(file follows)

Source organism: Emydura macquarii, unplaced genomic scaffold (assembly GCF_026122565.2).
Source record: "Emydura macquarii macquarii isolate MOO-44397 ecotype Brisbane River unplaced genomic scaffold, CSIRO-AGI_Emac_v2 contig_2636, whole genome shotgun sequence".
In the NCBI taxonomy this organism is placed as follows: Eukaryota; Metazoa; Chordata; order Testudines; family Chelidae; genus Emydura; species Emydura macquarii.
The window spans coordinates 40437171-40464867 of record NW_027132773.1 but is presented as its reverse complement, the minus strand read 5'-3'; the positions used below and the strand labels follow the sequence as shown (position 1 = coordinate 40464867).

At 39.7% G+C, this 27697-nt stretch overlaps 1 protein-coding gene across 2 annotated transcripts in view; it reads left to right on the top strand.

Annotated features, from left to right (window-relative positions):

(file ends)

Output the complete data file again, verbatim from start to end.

Source organism: Emydura macquarii, unplaced genomic scaffold (assembly GCF_026122565.2).
Source record: "Emydura macquarii macquarii isolate MOO-44397 ecotype Brisbane River unplaced genomic scaffold, CSIRO-AGI_Emac_v2 contig_2636, whole genome shotgun sequence".
In the NCBI taxonomy this organism is placed as follows: Eukaryota; Metazoa; Chordata; order Testudines; family Chelidae; genus Emydura; species Emydura macquarii.
The window spans coordinates 40437171-40464867 of record NW_027132773.1 but is presented as its reverse complement, the minus strand read 5'-3'; the positions used below and the strand labels follow the sequence as shown (position 1 = coordinate 40464867).

At 39.7% G+C, this 27697-nt stretch overlaps 1 protein-coding gene across 2 annotated transcripts in view; it reads left to right on the top strand.

Annotated features, from left to right (window-relative positions):